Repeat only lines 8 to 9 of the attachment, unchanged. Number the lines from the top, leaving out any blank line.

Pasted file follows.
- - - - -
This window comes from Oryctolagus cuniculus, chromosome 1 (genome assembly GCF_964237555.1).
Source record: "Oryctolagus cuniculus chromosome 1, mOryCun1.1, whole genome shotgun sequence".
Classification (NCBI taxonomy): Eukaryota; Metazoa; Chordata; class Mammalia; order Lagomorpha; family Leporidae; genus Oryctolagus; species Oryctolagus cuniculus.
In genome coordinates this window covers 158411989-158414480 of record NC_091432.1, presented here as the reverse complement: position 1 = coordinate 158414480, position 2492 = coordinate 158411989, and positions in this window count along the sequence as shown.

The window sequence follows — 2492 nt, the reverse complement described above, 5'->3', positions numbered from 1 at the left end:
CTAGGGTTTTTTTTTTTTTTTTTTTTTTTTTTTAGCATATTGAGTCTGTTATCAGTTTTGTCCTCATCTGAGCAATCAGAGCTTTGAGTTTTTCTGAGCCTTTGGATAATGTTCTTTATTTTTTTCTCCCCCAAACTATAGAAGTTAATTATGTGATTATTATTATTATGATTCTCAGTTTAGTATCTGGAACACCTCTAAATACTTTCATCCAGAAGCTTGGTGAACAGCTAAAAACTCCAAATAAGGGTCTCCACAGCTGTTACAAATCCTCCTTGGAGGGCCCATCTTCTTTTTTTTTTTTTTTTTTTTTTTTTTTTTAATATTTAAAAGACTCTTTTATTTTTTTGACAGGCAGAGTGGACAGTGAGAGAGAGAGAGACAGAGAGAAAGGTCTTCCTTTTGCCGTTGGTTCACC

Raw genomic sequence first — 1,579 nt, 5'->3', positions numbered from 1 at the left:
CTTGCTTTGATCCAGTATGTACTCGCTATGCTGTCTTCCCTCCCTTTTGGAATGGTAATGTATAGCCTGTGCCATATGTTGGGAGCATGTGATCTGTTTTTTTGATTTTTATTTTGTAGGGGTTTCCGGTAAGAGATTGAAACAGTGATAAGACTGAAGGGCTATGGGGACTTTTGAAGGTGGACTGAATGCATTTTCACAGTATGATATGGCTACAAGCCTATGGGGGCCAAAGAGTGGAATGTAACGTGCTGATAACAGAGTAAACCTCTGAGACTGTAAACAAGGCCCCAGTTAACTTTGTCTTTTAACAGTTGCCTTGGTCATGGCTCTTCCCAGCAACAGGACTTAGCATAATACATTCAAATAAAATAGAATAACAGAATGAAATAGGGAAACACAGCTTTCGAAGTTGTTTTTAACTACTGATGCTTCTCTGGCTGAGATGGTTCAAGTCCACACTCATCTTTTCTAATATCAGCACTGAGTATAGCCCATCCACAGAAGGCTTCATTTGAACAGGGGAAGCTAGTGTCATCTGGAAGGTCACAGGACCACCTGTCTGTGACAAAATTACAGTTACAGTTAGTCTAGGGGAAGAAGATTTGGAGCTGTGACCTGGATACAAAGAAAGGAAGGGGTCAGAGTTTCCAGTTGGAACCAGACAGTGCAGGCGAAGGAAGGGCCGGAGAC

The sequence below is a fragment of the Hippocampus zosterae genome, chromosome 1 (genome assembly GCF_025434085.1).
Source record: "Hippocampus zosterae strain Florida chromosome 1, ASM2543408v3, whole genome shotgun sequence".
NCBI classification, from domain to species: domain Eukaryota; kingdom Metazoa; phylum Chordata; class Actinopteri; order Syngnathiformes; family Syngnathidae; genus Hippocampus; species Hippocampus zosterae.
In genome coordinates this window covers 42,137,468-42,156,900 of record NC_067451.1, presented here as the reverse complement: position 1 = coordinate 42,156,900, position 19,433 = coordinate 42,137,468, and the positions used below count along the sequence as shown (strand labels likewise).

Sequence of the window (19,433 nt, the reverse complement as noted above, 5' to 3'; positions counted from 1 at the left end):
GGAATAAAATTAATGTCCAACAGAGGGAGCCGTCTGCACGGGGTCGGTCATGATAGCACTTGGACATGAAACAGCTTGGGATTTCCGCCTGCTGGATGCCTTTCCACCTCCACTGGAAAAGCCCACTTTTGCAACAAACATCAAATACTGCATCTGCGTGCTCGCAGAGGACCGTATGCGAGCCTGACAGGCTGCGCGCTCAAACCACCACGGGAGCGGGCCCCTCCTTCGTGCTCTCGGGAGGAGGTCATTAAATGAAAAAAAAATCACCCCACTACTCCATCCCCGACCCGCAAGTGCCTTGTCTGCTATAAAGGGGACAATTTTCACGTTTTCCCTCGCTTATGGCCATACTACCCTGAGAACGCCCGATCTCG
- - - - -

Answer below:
CTTGCTTTGATCCAGTATGTACTCGCTATGCTGTCTTCCCTCCCTTTTGGAATGGTAATGTATAGCCTGTGCCATATGTTGGGAGCATGTGATCTGTTTTTTTGATTTTTATTTTGTAGGGGTTTCCGGTAAGAGATTGAAACAGTGATAAGACTGAAGGGCTATGGGGACTTTTGAAGGTGGACTGAATGCATTTTCACAGTATGATATGGCTACAAGCCTATGGGGGCCAAAGAGTGGAATGTAACGTGCTGATAACAGAGTAAACCTCTGAGACTGTAAACAAGGCCCCAGTTAACTTTGTCTTTTAACAGTTGCCTTGGTCATGGCTCTTCCCAGCAACAGGACTTAGCATAATACATTCAAATAAAATAGAATAACAGAATGAAATAGGGAAACACAGCTTTCGAAGTTGTTTTTAACTACTGATGCTTCTCTGGCTGAGATGGTTCAAGTCCACACTCATCTTTTCTAATATCAGCACTGAGTATAGCCCATCCACAGAAGGCTTCATTTGAACAGGGGAAGCTAGTGTCATCTGGAAGGTCACAGGACCACCTGTCTGTGACAAAATTACAGTTACAGTTAGTCTAGGGGAAGAAGATTTGGAGCTGTGACCTGGATACAAAGAAAGGAAGGGGTCAGAGTTTCCAGTTGGAACCAGACAGTGCAGGCGAAGGAAGGGCCGGAGAC

The sequence below is a fragment of the Hippocampus zosterae genome, chromosome 1 (genome assembly GCF_025434085.1).